The zoom function works well, and I've had little difficulty establishing a moving focus to about 8X. The range beyond 8X seems ineffective when lighting is low.

Image stablization is effective to about 3 or 4X. If you plan to use zoom functions to capture distant subjects, you will need some sort of tripod. I suggest the Optex I listed in the Tweaks and Tricks post. It's as small as a pen and would do the trick. I'd actually suggest this tripod regardless, for the camera cannot stand on its exceptionally narrow base without assistance.

In camera editing is possible, but it certainly isn't a strong point of this camera. Functions you can use are: Capture still from video, delete first part, delete 2nd part, and join. It takes a significant amount of time to edit in camera, and will descimate your batteries. Plan to do your edits when attached to a computer. You cannot pause or cancel a clip edit once you have started it, though you can save an unaltered original. Note that the deletion of scenes is fast and easy, so if you are trying to record an event that doesn't materialize, this space can be recaptured in seconds.

On your long - several week - hiking trips, what do you plan to do for power? It sounds like longevity of the charge, as well as time to fully charge, will be major factors for you. I'd say I get about an hour out of the stock battery; I havn't checked charge times, but they seem pretty quick.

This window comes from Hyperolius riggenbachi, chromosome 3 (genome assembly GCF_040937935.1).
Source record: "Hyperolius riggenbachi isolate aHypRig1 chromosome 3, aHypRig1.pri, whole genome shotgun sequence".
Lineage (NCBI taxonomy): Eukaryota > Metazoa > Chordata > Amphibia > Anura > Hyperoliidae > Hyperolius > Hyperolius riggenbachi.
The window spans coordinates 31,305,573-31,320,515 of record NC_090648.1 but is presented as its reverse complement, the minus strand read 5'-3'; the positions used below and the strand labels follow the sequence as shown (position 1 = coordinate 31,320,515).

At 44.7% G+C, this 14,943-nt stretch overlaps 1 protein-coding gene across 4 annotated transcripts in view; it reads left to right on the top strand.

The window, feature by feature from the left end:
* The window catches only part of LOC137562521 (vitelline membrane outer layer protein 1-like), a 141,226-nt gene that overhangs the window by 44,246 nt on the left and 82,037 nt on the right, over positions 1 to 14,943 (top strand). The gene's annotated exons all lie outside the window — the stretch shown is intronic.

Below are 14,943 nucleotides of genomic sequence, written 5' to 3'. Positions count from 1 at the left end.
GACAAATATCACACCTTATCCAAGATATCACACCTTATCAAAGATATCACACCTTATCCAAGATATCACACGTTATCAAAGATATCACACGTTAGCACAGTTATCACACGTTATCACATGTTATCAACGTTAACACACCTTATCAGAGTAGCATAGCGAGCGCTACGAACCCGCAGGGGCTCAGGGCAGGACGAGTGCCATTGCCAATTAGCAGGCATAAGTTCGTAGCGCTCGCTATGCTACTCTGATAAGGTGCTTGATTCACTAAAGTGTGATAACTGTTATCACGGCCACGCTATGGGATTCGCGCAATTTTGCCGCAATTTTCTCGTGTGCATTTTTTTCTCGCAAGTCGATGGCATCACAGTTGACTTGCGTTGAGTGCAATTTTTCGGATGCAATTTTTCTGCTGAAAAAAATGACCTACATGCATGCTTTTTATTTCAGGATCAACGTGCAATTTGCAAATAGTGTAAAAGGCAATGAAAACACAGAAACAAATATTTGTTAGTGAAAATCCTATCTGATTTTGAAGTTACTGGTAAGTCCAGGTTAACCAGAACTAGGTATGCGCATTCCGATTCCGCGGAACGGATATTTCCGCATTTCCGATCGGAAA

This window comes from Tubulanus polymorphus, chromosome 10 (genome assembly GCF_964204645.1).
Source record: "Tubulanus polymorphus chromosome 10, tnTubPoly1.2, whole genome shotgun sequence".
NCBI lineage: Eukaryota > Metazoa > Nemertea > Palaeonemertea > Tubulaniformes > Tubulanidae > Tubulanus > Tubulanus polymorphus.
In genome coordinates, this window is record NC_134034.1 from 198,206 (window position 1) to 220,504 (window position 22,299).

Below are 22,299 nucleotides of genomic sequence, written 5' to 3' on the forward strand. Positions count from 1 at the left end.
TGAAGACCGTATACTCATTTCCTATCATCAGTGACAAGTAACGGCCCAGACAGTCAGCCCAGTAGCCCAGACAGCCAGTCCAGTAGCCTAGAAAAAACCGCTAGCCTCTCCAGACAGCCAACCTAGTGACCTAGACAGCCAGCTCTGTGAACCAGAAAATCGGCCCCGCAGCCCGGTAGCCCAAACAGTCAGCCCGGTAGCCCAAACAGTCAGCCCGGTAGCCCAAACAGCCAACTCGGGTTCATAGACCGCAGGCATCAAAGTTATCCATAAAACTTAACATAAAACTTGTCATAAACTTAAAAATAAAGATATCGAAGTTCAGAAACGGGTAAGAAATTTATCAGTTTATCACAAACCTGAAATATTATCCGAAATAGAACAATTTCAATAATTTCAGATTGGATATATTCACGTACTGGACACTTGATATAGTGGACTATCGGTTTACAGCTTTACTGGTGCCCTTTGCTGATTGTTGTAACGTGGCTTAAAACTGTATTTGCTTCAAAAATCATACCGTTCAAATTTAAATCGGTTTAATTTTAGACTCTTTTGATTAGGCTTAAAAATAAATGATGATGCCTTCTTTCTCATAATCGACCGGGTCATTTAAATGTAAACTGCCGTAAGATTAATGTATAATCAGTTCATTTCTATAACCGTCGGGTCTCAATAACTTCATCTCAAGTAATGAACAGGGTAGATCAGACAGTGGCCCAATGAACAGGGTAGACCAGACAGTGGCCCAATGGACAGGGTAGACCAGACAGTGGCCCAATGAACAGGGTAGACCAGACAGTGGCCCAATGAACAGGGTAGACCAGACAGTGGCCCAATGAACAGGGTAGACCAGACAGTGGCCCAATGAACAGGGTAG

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Old March 15th, 2006, 09:53 AM   #6
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I appreciate the feedback. I would probably buy a bunch of extra batteries (apparently they aren't too expensive and are less than an ounce each). Then there's always the solar chargers, some which are less than a pound. I was especially curious about in-camera editing because as a one-man band, it means I would have to sometimes set up a shot and then walk off into the distance to execute the shot. There would be lots of "dead air" (even minutes' worth) on either end of the shot taking up valuable SD space. But then again, even if such shots were "trimmed," would that translate into freed-up space or not? Who knows?
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Old March 15th, 2006, 01:21 PM   #7
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It would free space, but from a practical standpoint, I don't think you'd want to do it. The process is inaccurate and takes a couple minutes per cut... literally.
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Old April 7th, 2006, 10:52 PM   #8
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It DOES come with a remote so FACE the screen front (using external mics) and use the remote. I am not dressed so I am not going to dig it up tommorrow I will test the remotes range indoors and outdoors.

Chris Taylor
http://www.nerys.com/